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I have written a binary search tree, it works fine but I'm not sure whether my program frees all the memories.

here is my definition of the node of a tree

typedef struct node  {
    int val;
    struct node *left, *right;
} nodeOfTree;

I write this function to output the result and free all the nodes, it seems that the answer is right but the memories are not freed.

void outputAndDestroyTree(nodeOfTree *root)  {
    if (!root) {return;}
    outputAndDestroyTree(root->left);
    printf("%d ", root->val);
    outputAndDestroyTree(root->right);
    free(root);      // I free this pointer, but after doing that, I can still access this  pointer in the main() function
}

Is that mean I can not free a piece of memories in the recursive function? Thank you ~~~~~

Update: Thank you all~

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1  
How do you know the memory is not freed? Free doesn't mean the data has to be overwritten, if that's what you expect. –  Wiz Mar 31 '13 at 4:17
1  
By free, you are not destroying something. The memory region and data is still there, marked not used. –  Jokester Mar 31 '13 at 4:20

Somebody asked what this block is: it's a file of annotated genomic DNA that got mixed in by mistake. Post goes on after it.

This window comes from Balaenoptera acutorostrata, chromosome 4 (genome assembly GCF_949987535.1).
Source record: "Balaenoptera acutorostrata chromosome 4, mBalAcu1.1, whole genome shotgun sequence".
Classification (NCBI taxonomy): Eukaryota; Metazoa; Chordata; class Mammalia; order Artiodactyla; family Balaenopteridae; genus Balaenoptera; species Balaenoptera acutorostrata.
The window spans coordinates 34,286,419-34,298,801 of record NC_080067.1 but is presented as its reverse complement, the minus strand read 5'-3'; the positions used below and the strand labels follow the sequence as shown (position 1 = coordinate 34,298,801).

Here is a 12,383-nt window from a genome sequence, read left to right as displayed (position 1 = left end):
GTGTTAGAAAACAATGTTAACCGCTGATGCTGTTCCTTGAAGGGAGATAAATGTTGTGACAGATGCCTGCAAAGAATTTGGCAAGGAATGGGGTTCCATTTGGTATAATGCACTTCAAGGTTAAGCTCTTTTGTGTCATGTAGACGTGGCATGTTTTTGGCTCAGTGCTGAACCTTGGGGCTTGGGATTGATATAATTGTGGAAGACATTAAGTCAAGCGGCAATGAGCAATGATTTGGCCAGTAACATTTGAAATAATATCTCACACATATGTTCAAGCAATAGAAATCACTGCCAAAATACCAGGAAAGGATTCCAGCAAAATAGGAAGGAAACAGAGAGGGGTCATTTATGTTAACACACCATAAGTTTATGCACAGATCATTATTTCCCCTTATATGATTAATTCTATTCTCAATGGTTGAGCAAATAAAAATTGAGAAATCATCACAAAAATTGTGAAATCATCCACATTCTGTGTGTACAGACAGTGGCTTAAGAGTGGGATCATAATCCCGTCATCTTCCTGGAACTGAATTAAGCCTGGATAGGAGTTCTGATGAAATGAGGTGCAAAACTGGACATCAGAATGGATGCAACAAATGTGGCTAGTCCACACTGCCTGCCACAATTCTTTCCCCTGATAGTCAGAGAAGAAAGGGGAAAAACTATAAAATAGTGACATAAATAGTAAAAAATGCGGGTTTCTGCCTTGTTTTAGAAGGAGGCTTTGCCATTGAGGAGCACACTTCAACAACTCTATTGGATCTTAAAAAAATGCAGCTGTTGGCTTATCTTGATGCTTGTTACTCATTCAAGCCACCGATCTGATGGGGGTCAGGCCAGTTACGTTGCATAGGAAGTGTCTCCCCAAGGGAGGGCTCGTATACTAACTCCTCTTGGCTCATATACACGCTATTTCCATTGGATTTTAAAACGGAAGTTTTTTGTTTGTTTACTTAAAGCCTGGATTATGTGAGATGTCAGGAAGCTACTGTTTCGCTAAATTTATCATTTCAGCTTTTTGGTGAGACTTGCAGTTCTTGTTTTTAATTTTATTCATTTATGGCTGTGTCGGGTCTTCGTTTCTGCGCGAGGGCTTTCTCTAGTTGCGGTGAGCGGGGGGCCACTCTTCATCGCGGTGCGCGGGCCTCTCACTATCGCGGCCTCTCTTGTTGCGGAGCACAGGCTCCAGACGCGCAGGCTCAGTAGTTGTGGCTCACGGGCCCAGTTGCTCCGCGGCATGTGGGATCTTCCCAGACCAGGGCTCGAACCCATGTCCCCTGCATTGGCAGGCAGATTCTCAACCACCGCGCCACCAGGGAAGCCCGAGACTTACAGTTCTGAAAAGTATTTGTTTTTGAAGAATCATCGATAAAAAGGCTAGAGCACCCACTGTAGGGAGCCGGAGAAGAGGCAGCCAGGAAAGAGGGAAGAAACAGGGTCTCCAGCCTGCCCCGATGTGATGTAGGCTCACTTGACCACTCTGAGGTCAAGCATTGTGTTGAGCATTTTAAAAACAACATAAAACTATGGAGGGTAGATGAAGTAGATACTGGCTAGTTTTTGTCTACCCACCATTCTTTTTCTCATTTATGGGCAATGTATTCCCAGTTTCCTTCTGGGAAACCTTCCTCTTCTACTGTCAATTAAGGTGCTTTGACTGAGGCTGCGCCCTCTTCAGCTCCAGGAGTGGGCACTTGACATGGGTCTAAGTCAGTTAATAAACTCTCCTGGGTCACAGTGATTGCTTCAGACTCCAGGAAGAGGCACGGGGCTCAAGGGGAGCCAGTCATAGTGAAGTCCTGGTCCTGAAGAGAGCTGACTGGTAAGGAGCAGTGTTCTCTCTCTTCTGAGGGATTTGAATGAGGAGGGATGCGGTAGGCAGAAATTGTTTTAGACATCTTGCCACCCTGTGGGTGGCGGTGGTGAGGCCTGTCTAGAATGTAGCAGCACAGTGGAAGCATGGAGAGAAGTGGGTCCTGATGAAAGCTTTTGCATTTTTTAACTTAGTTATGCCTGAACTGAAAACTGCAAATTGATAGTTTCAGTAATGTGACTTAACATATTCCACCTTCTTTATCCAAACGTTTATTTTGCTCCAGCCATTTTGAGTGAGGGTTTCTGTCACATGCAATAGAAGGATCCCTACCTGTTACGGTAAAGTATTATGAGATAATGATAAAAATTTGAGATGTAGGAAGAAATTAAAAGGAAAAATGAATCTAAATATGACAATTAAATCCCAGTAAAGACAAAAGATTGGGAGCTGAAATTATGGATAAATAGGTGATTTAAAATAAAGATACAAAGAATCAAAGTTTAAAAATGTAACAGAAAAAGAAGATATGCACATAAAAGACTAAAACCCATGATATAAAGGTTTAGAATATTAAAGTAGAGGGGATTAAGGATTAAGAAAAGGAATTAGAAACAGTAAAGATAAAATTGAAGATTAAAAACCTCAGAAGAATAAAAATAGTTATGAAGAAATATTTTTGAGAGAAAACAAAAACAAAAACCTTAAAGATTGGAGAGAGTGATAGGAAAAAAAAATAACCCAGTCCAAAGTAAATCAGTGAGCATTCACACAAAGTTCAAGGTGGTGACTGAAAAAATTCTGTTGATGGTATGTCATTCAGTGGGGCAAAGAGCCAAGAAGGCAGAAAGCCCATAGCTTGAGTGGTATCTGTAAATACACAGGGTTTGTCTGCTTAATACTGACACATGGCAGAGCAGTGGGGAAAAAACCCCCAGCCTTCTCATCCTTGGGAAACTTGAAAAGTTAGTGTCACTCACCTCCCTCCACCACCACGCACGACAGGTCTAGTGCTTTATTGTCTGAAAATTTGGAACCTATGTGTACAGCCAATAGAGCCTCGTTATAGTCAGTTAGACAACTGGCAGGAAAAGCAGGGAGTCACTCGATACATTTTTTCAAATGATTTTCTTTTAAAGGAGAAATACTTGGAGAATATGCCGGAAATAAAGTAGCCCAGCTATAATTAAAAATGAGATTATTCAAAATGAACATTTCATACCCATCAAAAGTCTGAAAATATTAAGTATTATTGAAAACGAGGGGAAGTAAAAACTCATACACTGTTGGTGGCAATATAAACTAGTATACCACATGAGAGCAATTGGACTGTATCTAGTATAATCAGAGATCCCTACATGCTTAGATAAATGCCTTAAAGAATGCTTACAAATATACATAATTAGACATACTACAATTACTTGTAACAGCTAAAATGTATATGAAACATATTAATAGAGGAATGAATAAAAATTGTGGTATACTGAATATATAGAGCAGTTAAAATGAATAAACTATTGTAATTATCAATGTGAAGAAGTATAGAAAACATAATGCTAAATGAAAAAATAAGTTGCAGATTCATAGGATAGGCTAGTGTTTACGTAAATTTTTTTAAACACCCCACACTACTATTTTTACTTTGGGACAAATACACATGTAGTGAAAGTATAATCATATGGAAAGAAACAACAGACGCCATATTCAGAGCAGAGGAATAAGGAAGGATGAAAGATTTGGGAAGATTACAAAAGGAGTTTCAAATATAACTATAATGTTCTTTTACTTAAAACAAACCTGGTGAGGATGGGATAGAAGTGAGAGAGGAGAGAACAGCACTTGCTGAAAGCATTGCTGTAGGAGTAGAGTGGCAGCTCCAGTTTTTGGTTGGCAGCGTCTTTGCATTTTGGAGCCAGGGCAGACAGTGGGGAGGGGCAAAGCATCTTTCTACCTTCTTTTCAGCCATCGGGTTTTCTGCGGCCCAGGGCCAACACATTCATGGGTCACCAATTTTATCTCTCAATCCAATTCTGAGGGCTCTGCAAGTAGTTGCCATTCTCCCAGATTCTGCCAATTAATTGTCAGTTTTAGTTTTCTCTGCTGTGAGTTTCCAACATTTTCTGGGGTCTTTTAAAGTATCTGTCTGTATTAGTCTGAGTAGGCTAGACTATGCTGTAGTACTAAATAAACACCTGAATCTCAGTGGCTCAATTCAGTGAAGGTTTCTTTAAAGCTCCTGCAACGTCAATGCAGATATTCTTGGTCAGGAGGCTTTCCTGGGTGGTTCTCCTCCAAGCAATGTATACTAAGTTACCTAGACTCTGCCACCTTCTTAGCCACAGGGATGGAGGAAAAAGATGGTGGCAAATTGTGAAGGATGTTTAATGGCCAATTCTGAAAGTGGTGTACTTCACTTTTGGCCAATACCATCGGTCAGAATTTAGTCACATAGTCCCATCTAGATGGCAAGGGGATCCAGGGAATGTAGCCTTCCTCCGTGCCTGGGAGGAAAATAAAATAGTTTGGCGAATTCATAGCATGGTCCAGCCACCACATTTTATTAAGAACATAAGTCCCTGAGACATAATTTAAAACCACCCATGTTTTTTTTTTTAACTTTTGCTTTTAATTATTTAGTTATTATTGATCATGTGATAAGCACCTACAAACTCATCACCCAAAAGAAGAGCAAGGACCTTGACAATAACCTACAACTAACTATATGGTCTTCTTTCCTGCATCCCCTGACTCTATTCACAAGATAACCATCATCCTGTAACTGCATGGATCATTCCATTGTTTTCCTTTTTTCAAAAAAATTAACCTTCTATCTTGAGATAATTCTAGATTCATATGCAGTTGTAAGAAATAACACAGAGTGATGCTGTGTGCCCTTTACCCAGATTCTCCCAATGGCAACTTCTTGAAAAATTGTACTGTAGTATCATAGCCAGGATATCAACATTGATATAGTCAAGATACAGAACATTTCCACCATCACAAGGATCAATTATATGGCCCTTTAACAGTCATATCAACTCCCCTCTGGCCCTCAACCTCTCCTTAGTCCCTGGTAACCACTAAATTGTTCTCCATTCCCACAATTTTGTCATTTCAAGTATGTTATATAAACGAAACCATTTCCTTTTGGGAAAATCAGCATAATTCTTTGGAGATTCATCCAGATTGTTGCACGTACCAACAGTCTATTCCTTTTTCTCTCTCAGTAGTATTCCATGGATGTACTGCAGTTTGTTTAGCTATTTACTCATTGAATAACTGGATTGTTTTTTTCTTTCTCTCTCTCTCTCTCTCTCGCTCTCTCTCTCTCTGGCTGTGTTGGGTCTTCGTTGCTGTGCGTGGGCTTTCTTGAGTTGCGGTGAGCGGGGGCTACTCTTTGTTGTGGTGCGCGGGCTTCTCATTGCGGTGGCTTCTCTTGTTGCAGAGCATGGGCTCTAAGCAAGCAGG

If you store tree nodes within a pre-allocated chunk of memory, you can destroy the entire tree with a single free(). Sort of simple memory management. But as others have already pointed out, free does not wipe out the content of the freed memory -- just makes it available for other allocations. –  liuyu Mar 31 '13 at 5:21

1 Answer 1

up vote 4 down vote accepted

Your code seems okay, but freeing the allocated memory won't magically set its reference pointer to NULL. Sinse you didn't set a new value to the pointer, the old address will remain there, untouched. Maybe you can even read from it without crashing, despite its highly wrong.

If you want it to be set to NULL after freeing the memory, then just do so. Call outputAndDestroyTree(root->left); then do root->left = NULL etc.

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